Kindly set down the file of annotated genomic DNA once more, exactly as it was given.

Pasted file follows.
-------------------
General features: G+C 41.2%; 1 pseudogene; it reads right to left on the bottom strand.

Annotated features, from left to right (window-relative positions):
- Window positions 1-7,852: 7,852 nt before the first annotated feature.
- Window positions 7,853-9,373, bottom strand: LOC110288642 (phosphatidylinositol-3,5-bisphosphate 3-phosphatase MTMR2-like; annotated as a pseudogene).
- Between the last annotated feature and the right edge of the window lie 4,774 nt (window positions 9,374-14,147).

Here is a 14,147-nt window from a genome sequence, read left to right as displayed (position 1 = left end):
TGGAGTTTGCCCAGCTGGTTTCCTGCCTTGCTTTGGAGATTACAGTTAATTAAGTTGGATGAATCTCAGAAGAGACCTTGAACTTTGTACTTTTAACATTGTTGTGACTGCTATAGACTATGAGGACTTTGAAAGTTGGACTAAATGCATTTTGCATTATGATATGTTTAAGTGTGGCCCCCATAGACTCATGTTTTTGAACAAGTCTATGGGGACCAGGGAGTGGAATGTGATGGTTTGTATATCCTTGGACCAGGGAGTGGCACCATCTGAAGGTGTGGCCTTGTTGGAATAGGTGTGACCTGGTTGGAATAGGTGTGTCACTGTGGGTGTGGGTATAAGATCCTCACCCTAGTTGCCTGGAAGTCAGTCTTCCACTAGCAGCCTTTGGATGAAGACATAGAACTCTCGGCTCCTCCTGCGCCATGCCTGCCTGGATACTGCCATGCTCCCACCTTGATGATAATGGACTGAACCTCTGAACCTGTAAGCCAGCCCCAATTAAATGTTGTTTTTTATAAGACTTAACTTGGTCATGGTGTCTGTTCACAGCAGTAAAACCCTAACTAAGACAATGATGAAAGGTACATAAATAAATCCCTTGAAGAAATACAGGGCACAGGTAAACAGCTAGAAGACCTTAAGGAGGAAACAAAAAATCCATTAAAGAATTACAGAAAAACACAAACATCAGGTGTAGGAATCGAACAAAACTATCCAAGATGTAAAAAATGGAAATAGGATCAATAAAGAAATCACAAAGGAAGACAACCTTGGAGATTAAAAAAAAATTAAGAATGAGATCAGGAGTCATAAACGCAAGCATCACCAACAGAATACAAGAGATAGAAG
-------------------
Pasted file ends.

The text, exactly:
General features: G+C 41.2%; 1 pseudogene; it reads right to left on the bottom strand.

Annotated features, from left to right (window-relative positions):
- Window positions 1-7,852: 7,852 nt before the first annotated feature.
- Window positions 7,853-9,373, bottom strand: LOC110288642 (phosphatidylinositol-3,5-bisphosphate 3-phosphatase MTMR2-like; annotated as a pseudogene).
- Between the last annotated feature and the right edge of the window lie 4,774 nt (window positions 9,374-14,147).

Here is a 14,147-nt window from a genome sequence, read left to right as displayed (position 1 = left end):
TGGAGTTTGCCCAGCTGGTTTCCTGCCTTGCTTTGGAGATTACAGTTAATTAAGTTGGATGAATCTCAGAAGAGACCTTGAACTTTGTACTTTTAACATTGTTGTGACTGCTATAGACTATGAGGACTTTGAAAGTTGGACTAAATGCATTTTGCATTATGATATGTTTAAGTGTGGCCCCCATAGACTCATGTTTTTGAACAAGTCTATGGGGACCAGGGAGTGGAATGTGATGGTTTGTATATCCTTGGACCAGGGAGTGGCACCATCTGAAGGTGTGGCCTTGTTGGAATAGGTGTGACCTGGTTGGAATAGGTGTGTCACTGTGGGTGTGGGTATAAGATCCTCACCCTAGTTGCCTGGAAGTCAGTCTTCCACTAGCAGCCTTTGGATGAAGACATAGAACTCTCGGCTCCTCCTGCGCCATGCCTGCCTGGATACTGCCATGCTCCCACCTTGATGATAATGGACTGAACCTCTGAACCTGTAAGCCAGCCCCAATTAAATGTTGTTTTTTATAAGACTTAACTTGGTCATGGTGTCTGTTCACAGCAGTAAAACCCTAACTAAGACAATGATGAAAGGTACATAAATAAATCCCTTGAAGAAATACAGGGCACAGGTAAACAGCTAGAAGACCTTAAGGAGGAAACAAAAAATCCATTAAAGAATTACAGAAAAACACAAACATCAGGTGTAGGAATCGAACAAAACTATCCAAGATGTAAAAAATGGAAATAGGATCAATAAAGAAATCACAAAGGAAGACAACCTTGGAGATTAAAAAAAAATTAAGAATGAGATCAGGAGTCATAAACGCAAGCATCACCAACAGAATACAAGAGATAGAAG